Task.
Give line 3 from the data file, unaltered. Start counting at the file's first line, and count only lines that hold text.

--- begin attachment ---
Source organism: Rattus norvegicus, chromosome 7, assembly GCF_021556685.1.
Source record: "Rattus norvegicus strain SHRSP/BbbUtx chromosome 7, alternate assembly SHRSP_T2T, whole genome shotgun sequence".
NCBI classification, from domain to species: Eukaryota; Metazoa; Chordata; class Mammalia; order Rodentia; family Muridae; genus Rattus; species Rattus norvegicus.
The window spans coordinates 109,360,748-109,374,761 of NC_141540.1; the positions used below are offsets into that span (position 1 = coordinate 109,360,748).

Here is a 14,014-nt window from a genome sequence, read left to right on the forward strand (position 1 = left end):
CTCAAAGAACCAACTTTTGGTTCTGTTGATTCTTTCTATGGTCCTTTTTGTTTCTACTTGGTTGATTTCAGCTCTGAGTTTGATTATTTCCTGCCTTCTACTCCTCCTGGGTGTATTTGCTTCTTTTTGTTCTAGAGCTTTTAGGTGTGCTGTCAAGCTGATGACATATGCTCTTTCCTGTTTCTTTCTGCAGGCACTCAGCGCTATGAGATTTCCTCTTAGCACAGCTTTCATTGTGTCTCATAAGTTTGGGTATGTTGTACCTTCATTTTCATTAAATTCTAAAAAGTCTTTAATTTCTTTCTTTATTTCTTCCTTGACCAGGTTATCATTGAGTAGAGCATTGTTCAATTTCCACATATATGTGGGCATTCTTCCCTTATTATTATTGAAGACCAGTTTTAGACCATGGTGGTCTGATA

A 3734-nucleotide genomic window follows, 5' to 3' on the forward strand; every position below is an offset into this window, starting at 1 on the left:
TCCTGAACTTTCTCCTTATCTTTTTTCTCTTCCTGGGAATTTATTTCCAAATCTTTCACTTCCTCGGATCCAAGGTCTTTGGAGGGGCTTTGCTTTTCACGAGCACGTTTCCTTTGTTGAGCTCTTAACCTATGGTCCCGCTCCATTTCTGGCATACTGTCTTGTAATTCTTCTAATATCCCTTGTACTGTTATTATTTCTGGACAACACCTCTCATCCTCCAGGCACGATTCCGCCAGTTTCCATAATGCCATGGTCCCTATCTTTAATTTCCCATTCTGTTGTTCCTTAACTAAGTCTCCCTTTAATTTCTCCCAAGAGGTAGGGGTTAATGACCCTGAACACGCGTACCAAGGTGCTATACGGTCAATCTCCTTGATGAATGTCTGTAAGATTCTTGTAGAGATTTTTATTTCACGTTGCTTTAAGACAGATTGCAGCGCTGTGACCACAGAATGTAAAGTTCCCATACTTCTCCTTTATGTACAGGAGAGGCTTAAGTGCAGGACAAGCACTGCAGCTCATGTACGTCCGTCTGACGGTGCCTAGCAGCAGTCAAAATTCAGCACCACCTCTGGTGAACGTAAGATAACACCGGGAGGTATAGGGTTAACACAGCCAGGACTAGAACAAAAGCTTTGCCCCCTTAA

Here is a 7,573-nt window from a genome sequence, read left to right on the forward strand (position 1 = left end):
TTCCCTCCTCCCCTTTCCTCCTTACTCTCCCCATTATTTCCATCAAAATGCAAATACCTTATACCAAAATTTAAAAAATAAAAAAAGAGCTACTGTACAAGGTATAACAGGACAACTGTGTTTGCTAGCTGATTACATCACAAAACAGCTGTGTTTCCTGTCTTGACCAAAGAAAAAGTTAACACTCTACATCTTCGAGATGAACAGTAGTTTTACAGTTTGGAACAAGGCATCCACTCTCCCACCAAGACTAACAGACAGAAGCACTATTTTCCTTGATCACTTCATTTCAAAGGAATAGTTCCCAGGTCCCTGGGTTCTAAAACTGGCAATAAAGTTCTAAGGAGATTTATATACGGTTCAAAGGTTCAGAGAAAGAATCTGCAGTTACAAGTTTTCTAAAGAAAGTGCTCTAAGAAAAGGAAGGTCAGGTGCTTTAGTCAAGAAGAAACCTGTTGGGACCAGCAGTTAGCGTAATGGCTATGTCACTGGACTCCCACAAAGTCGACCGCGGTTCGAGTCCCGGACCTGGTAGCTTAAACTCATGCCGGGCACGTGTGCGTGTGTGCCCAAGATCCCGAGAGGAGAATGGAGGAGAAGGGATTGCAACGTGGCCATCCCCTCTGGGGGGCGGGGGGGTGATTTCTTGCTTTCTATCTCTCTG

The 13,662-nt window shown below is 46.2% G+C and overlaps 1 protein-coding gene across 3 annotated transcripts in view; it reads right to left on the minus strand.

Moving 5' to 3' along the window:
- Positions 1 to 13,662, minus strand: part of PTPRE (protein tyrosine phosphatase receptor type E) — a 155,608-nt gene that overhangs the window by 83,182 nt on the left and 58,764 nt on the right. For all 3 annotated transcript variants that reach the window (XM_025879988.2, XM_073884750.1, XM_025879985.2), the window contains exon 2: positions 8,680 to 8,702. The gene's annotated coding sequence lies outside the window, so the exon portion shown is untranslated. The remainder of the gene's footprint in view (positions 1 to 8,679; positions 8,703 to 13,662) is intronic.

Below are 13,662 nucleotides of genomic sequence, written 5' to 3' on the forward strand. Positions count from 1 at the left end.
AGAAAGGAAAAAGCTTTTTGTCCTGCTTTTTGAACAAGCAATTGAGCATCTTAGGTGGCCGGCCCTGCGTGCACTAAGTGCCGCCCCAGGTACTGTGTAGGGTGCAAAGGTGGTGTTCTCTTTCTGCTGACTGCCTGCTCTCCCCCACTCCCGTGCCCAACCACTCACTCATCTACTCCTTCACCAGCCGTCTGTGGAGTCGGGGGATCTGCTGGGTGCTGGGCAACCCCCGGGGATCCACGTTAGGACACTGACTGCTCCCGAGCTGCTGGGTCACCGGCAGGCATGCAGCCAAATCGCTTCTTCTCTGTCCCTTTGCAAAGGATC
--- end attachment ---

NCBI classification, from domain to species: Eukaryota; Metazoa; Chordata; class Mammalia; order Rodentia; family Muridae; genus Rattus; species Rattus norvegicus.